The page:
It’s been a tough summer. The hens here of laying age slowed down in July and have only just started back up. That’s normal, but I wasn’t prepared for how much they slowed down! But thankfully, they’re laying again and the new group of pullets I’ve raised from day 1 are starting to lay, and the second new group will start in October! I’ve ordered more birds, that should start laying early next year—it takes 5-9 months for birds to mature to laying age.
A lot of you have told me that the eggs from Terembry Farm are the first farm eggs you’ve had that really taste different—and demand has really increased! So I wanted to note some aspects of our farm operation that may be different—even different from those who are currently saying they’re non –GMO (but without certification).
#1) The birds are raised here from 1 day old on certified non-GMO feed and they free-range on pasture that hasn’t had pesticides or herbicides or sludge (that’s a whole other issue) for 14 years.
#2) The birds get to free-range and they get a diverse diet—not just pasture. Chickens originated in the tropics; they flourish with a variety of plants and bugs to eat.
#3) Some time to live life. I know the trend is pastured broilers; raise them as chicks and kill them at 2 months. Maybe 3 months if they are lucky. That’s not my thing. The birds here will get a decent life for about 4 years, until they stop laying.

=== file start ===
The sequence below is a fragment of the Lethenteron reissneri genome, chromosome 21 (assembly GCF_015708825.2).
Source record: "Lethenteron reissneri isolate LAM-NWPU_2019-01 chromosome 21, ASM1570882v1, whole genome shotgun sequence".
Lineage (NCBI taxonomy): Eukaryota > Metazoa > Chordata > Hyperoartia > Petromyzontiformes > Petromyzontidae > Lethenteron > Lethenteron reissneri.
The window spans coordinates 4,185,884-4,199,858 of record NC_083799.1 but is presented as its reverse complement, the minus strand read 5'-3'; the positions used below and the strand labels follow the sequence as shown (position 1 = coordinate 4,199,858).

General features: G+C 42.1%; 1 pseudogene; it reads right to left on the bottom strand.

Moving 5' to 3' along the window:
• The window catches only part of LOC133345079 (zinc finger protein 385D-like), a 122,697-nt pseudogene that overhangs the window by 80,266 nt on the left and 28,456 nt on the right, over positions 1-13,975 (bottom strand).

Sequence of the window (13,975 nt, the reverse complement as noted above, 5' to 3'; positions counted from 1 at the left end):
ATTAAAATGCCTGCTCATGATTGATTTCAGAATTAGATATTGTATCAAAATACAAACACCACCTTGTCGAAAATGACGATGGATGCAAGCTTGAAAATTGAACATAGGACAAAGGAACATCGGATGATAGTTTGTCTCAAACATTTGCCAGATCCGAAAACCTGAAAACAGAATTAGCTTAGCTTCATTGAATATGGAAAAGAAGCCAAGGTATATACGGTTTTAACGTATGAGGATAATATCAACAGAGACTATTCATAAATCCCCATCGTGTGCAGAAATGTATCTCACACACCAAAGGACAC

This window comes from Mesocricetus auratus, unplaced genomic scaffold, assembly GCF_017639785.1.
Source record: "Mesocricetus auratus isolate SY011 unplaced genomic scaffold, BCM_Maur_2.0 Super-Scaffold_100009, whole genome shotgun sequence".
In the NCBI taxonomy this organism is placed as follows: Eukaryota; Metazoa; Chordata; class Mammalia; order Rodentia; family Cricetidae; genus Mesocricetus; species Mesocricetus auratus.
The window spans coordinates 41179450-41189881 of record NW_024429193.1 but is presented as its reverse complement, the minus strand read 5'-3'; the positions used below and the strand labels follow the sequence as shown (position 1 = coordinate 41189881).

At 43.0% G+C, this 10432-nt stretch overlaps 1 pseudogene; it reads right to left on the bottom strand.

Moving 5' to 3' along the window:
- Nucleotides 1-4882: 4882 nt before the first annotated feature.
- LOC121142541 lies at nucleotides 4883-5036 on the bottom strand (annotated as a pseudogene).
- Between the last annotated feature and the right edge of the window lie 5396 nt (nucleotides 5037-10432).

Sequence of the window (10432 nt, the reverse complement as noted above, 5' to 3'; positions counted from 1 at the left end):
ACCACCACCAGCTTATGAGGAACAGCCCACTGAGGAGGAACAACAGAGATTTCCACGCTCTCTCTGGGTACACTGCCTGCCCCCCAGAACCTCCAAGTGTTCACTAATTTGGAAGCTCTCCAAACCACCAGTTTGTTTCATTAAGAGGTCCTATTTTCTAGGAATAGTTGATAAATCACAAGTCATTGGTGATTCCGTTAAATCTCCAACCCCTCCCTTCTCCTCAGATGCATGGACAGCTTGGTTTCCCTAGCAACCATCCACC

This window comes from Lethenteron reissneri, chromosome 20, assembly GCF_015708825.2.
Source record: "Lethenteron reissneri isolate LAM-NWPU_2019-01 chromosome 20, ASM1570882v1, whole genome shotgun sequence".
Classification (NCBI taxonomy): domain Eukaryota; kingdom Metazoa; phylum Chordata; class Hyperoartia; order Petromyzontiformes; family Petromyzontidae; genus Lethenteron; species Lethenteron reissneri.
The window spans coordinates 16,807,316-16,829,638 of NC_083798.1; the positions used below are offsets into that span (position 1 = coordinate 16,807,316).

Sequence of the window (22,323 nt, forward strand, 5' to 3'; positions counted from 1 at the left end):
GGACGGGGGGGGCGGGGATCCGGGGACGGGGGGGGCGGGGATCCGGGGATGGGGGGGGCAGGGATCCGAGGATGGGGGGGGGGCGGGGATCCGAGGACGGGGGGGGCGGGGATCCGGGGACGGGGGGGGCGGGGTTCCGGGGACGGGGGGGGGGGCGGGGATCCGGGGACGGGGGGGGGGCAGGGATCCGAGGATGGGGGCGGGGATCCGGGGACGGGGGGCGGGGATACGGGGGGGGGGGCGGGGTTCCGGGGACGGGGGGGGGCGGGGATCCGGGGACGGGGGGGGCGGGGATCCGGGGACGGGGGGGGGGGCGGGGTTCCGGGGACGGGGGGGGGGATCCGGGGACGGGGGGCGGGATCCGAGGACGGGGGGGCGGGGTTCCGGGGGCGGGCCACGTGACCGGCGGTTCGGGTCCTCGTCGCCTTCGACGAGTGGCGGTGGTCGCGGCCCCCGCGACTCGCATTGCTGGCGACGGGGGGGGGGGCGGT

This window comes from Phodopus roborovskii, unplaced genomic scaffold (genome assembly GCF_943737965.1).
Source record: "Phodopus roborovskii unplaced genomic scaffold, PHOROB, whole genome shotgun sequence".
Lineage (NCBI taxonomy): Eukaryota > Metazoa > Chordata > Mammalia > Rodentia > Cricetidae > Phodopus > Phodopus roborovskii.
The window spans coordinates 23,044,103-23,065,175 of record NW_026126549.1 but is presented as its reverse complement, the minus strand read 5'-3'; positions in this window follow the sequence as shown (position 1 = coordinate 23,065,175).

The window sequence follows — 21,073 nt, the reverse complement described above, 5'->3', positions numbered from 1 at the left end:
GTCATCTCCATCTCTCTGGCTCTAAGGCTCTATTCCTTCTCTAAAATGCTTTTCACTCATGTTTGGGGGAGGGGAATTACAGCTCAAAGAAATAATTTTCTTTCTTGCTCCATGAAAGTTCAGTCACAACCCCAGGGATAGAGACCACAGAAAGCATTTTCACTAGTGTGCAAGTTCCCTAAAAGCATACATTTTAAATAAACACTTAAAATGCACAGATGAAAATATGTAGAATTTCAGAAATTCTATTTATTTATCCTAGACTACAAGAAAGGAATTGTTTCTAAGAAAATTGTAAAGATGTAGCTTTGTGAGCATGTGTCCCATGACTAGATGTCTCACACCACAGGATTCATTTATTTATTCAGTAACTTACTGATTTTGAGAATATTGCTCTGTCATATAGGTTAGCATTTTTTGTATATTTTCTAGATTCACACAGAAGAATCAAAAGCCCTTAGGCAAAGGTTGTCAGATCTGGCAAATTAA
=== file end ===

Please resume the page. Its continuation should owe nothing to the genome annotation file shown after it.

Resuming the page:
#4) Organic and non GMO grain is incredibly expensive. Each bird needs about ¼ pound per day. I use a high quality Non GMO Project certified grain that is also free of pesticides and herbicides.
#5) Gentle treatment. I grew up on a farm; watched my mother handle animals with ease and grace. They produced a lot under that kind of treatment. It’s the right thing to do.
Someone asked me why my eggs are different. I think it’s because of the reasons above, especially because I raise them from day 1. Some local farms buy 400 pullets just starting to lay and produce a ton of eggs that are “pastured” and “non-GMO”—because the birds have only recently been put on pasture. And it isn’t until they’re on that pasture that they are “non-GMO.” These practices are some of the reasons I made the decision to get certification.
Good treatment from day 1 means a lot.
Anyway, thanks to all of you out there who have been so patient—and thanks to you who have told me these eggs are the best you’ve had—that means I’m doing something right. And thanks, also, to all of you who have been so patient when I can’t meet demand.
Eggs are available for pre-order at North Stafford Farmer’s Market on Sundays, and also at the Frenchman’s Corner in Culpeper and Kickshaws Downtown Market in Fredericksburg.. firstname.lastname@example.org